Thursday, March 17, 2011

Dog Law

Yale Law School Library has announced a three-day pilot program beginning March 28 which will enable students to check out a "certified library therapy dog." The dog's name is Monty, and he will be available for thirty-minute sessions with stressed-out students. To allay the concerns of those who aren't big fans of dogs, Monty is hypoallergenic and his "visits will be confined to a 'dedicated non-public space in the library.'" According to Therapy Dogs International, an organization quoted in the Yale Daily News feature about the program, "studies have indicated that visit with therapy dogs help decrease blood pressure and stress levels, while providing a nice break from daily routine." This might not work for everyone.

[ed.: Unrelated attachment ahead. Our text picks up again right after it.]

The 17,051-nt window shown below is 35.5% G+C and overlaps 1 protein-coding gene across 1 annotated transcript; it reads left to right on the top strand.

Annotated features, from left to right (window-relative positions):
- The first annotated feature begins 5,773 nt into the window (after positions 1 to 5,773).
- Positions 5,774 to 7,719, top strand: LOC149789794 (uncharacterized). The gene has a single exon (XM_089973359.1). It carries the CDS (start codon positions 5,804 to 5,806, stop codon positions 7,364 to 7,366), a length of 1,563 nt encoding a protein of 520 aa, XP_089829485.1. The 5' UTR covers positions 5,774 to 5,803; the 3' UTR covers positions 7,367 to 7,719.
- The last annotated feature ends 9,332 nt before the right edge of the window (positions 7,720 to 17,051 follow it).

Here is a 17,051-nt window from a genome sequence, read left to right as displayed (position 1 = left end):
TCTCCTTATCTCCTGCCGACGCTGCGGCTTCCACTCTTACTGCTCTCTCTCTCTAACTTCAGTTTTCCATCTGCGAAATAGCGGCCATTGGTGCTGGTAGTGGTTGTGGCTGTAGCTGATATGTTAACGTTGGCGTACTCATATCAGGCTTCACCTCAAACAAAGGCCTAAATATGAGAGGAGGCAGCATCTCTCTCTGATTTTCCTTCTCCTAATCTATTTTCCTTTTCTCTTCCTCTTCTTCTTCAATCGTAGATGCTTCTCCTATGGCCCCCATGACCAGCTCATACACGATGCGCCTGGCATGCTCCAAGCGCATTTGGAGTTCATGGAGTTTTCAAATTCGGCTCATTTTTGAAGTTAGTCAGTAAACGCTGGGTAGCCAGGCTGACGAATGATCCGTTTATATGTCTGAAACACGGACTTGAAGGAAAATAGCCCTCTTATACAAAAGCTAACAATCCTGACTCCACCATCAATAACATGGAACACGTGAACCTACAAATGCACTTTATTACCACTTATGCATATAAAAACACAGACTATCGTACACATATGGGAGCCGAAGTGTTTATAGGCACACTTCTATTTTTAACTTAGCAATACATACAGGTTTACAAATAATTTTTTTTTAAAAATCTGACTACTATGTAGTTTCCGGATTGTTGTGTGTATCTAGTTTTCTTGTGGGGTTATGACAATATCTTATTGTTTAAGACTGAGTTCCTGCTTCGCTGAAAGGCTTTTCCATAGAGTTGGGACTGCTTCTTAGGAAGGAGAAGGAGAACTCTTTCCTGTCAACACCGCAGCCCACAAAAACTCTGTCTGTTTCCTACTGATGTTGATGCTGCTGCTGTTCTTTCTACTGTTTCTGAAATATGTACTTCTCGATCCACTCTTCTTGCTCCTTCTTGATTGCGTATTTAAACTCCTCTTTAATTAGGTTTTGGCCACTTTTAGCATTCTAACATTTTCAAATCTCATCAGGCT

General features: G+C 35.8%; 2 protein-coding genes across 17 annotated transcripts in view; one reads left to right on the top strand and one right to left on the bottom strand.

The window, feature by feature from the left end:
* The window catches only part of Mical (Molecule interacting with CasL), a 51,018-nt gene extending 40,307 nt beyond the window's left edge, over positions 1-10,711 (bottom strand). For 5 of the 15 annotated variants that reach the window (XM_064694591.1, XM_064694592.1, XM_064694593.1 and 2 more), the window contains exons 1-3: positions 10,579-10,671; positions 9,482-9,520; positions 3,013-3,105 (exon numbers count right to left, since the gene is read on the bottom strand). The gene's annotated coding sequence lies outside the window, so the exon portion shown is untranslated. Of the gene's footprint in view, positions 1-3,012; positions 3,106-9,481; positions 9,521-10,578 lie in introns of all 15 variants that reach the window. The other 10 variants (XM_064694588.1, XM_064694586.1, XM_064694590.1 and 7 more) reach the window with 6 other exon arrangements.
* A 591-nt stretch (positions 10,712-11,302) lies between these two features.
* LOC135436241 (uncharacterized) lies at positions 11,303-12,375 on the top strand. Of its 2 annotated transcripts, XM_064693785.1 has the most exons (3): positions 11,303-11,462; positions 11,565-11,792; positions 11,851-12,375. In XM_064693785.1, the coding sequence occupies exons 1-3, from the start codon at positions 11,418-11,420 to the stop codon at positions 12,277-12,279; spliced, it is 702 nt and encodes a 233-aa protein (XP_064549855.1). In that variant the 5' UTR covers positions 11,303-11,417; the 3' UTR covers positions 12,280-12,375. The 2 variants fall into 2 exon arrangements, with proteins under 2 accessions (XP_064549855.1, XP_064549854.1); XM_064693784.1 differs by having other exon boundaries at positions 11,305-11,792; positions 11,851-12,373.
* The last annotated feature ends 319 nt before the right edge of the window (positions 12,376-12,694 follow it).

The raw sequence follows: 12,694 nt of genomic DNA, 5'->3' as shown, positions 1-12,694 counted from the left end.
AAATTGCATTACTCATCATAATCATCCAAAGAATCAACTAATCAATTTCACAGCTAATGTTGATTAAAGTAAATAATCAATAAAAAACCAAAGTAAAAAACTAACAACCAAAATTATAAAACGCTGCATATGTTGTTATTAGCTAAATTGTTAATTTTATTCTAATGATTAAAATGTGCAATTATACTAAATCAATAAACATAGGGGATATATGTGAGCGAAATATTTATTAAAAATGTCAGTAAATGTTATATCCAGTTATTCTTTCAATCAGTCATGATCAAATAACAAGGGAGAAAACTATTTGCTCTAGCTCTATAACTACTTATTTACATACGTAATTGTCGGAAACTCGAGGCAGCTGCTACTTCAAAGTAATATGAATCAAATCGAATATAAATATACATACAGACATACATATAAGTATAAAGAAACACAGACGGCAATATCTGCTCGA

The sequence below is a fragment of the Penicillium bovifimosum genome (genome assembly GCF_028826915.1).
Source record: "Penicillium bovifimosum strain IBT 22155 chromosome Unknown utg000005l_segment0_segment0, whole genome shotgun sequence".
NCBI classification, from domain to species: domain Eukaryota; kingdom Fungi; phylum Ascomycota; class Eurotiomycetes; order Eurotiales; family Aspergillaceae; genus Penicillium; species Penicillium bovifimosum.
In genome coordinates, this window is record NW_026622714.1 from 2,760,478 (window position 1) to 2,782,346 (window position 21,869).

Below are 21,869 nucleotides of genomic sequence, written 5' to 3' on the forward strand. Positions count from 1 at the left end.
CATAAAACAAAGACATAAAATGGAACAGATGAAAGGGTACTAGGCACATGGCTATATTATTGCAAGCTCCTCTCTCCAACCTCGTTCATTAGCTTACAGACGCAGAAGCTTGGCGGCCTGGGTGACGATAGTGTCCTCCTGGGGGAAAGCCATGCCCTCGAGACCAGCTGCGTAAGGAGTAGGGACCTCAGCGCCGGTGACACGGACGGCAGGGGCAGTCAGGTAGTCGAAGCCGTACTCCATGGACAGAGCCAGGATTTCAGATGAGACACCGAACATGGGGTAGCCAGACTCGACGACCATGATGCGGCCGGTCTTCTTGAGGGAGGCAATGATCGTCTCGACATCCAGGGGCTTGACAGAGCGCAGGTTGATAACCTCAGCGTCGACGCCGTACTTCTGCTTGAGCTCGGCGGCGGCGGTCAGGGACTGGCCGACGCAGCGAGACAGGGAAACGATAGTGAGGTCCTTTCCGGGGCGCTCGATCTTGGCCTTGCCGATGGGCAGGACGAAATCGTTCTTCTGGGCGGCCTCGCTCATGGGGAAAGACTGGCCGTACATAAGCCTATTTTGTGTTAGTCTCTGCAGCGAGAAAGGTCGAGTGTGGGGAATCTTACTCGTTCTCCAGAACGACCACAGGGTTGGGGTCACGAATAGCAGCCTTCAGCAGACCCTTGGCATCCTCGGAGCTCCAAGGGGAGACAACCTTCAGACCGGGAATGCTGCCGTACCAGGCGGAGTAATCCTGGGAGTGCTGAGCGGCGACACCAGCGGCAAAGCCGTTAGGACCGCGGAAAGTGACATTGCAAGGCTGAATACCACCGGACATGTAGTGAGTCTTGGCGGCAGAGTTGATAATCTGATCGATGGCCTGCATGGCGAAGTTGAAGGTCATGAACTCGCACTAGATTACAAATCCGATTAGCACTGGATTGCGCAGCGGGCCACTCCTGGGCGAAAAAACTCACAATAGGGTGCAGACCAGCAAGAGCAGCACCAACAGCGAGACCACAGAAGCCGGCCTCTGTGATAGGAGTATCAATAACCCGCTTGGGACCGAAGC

I am crazy about cats, but somewhat neutral about dogs, probably because I grew up with cats but never had a dog as a child. As an adult, I was once attacked by a Russian Wolfhound who was taller than me when he stood on his hind legs to lunge at my throat; he managed to bite my arm through several layers of heavy winter clothes. When I had surgery a few years ago and was kept overnight, a woman brought two rather boisterous therapy dogs into my room the morning after the surgery; she alleged that they would speed my healing, but all I could see was dirt and germs and I ordered her and the dogs out of my room. I treated the chaplain pretty much the same way when he tried to visit me shortly thereafter.

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